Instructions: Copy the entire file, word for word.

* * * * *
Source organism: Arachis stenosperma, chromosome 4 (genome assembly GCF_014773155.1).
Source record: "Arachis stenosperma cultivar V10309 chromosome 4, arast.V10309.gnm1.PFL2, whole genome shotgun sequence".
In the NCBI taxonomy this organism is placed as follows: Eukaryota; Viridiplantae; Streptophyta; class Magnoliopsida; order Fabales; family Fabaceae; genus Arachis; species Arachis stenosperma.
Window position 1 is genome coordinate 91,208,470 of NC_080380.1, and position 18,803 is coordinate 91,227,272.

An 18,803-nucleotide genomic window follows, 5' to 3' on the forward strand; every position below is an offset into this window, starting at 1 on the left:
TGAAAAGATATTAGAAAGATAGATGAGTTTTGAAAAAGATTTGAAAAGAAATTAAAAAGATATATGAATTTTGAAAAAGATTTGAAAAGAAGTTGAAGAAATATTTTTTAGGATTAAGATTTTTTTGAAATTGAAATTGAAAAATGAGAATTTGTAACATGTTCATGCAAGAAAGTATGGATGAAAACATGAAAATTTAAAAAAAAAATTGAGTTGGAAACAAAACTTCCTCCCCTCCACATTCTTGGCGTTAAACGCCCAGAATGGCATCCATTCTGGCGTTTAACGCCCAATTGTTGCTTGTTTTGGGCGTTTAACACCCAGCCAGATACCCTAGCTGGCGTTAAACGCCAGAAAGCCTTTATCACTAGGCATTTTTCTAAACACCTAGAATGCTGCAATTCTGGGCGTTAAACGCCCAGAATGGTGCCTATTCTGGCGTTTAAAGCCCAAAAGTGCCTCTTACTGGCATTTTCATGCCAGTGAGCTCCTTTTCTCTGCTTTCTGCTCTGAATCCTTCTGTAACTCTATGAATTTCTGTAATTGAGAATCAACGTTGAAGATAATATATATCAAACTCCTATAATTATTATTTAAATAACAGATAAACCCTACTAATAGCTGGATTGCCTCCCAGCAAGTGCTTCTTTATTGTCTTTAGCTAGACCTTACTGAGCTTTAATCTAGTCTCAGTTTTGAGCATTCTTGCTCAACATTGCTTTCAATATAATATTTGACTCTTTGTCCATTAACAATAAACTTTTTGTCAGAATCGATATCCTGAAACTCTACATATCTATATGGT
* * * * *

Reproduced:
Source organism: Arachis stenosperma, chromosome 4 (genome assembly GCF_014773155.1).
Source record: "Arachis stenosperma cultivar V10309 chromosome 4, arast.V10309.gnm1.PFL2, whole genome shotgun sequence".
In the NCBI taxonomy this organism is placed as follows: Eukaryota; Viridiplantae; Streptophyta; class Magnoliopsida; order Fabales; family Fabaceae; genus Arachis; species Arachis stenosperma.
Window position 1 is genome coordinate 91,208,470 of NC_080380.1, and position 18,803 is coordinate 91,227,272.

An 18,803-nucleotide genomic window follows, 5' to 3' on the forward strand; every position below is an offset into this window, starting at 1 on the left:
TGAAAAGATATTAGAAAGATAGATGAGTTTTGAAAAAGATTTGAAAAGAAATTAAAAAGATATATGAATTTTGAAAAAGATTTGAAAAGAAGTTGAAGAAATATTTTTTAGGATTAAGATTTTTTTGAAATTGAAATTGAAAAATGAGAATTTGTAACATGTTCATGCAAGAAAGTATGGATGAAAACATGAAAATTTAAAAAAAAAATTGAGTTGGAAACAAAACTTCCTCCCCTCCACATTCTTGGCGTTAAACGCCCAGAATGGCATCCATTCTGGCGTTTAACGCCCAATTGTTGCTTGTTTTGGGCGTTTAACACCCAGCCAGATACCCTAGCTGGCGTTAAACGCCAGAAAGCCTTTATCACTAGGCATTTTTCTAAACACCTAGAATGCTGCAATTCTGGGCGTTAAACGCCCAGAATGGTGCCTATTCTGGCGTTTAAAGCCCAAAAGTGCCTCTTACTGGCATTTTCATGCCAGTGAGCTCCTTTTCTCTGCTTTCTGCTCTGAATCCTTCTGTAACTCTATGAATTTCTGTAATTGAGAATCAACGTTGAAGATAATATATATCAAACTCCTATAATTATTATTTAAATAACAGATAAACCCTACTAATAGCTGGATTGCCTCCCAGCAAGTGCTTCTTTATTGTCTTTAGCTAGACCTTACTGAGCTTTAATCTAGTCTCAGTTTTGAGCATTCTTGCTCAACATTGCTTTCAATATAATATTTGACTCTTTGTCCATTAACAATAAACTTTTTGTCAGAATCGATATCCTGAAACTCTACATATCTATATGGT